CBS4 via AP
A group of Cubans sails toward the Florida Straits on a modified 1959 Buick on Feb. 3.
updated 2/11/2004 6:46:26 PM ET 2004-02-11T23:46:26

A Cuban family who twice tried to reach the United States in old vehicles converted into boats won a chance Wednesday to make their case for asylum in this country.

The federal government agreed not to send them back to Cuba until there is a decision on their request.

Instead of being immediately sent back to Cuba, like eight other people who went to sea with them in a converted 1959 Buick, Luis Grass Rodriguez, his wife and their 4-year-old son will be held at the U.S. Navy base at Guantanamo Bay, the Department of Homeland Security said.

The family will be kept there pending “a detailed examination” of their fears of political persecution, the department said.

The Coast Guard intercepted the 11 Cubans at sea off the Florida Keys on Feb. 4 as they were crossing the 90-mile-wide Florida Strait.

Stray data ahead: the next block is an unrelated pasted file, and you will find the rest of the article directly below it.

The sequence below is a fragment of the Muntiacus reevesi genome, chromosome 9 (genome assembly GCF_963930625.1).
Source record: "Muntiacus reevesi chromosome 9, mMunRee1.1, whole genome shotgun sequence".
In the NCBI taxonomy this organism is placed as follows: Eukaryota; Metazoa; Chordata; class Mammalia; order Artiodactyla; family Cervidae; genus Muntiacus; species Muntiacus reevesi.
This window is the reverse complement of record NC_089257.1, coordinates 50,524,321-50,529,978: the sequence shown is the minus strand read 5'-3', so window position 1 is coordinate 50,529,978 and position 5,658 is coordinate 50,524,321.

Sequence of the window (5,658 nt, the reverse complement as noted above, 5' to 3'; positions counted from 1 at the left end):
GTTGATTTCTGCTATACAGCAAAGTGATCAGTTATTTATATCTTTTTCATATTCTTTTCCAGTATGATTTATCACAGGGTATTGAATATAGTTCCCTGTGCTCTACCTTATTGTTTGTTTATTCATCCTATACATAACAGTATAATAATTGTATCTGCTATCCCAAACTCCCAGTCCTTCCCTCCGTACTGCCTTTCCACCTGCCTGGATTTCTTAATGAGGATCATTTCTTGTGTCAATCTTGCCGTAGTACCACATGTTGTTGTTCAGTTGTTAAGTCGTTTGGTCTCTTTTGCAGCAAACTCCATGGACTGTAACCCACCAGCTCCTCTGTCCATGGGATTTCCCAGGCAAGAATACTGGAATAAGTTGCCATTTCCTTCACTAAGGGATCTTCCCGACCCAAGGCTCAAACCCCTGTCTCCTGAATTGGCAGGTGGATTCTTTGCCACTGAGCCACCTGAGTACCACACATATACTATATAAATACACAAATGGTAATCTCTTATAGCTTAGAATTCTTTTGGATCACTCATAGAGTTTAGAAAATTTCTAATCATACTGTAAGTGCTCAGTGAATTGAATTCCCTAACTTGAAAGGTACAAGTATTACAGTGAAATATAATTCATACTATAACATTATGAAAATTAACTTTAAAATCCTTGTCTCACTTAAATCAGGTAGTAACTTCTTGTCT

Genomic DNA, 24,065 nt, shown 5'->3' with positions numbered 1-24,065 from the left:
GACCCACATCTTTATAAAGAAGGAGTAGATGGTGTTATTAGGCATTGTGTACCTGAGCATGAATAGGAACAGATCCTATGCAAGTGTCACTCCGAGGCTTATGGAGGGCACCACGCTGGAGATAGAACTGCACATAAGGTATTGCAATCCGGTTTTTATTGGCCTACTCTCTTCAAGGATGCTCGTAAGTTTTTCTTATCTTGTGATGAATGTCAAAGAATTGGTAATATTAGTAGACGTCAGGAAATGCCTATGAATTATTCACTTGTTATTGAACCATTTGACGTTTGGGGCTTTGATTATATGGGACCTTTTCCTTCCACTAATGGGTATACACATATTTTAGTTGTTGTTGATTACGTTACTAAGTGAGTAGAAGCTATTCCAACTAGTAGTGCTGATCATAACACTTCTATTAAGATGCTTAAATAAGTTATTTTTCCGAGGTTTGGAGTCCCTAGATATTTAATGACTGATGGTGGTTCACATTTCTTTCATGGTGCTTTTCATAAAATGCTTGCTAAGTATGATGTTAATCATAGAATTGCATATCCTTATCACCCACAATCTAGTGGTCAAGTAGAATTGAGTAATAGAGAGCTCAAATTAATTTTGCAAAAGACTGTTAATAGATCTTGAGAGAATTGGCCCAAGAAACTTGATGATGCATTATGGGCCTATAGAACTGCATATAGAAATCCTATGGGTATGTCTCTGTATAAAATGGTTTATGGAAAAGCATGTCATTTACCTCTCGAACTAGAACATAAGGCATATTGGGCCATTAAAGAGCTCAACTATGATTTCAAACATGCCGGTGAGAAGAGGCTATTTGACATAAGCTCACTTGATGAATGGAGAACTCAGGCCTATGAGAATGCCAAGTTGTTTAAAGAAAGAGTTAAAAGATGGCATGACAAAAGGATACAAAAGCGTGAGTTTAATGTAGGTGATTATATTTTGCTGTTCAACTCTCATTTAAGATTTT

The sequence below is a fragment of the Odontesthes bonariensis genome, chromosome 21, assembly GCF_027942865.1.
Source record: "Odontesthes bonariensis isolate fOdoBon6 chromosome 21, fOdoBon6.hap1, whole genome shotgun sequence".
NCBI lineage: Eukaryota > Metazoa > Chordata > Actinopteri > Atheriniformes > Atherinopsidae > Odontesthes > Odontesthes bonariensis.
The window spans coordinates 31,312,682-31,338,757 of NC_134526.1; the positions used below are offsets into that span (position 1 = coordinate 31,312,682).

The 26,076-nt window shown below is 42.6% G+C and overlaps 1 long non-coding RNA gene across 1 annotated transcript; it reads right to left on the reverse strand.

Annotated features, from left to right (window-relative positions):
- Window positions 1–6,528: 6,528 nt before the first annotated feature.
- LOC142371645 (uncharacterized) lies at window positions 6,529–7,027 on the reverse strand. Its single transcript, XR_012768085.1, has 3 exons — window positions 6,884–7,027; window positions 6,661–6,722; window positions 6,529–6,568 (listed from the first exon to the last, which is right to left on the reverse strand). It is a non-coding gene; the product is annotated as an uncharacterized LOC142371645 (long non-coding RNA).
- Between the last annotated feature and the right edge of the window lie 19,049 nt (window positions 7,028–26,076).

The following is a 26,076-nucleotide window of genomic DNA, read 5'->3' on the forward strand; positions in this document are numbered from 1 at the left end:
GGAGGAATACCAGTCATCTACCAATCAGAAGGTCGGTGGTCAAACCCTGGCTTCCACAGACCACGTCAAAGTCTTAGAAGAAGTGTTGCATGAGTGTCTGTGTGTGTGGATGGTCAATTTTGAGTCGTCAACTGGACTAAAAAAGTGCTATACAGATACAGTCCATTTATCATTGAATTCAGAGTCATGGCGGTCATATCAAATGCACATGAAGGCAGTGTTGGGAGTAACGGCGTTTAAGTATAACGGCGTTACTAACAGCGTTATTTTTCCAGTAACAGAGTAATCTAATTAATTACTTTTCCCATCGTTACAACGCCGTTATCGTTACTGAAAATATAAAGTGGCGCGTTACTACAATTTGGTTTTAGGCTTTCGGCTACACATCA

With few exceptions, U.S. policy allows Cubans who reach U.S. soil to stay but turns back anyone intercepted at sea.

Grass family attorney William Sanchez said Wednesday’s decision means the family will be safe from retribution by the Cuban government.

“Thank God,” he said.

The family is being treated differently because Grass had already filed a request for a U.S. visa after the family was intercepted aboard a seagoing Chevrolet pickup last July and sent back to Cuba.

The Buick and the Chevy had been fitted with flotation devices and propellers welded to their driveshafts.

© 2012 The Associated Press. All rights reserved. This material may not be published, broadcast, rewritten or redistributed.


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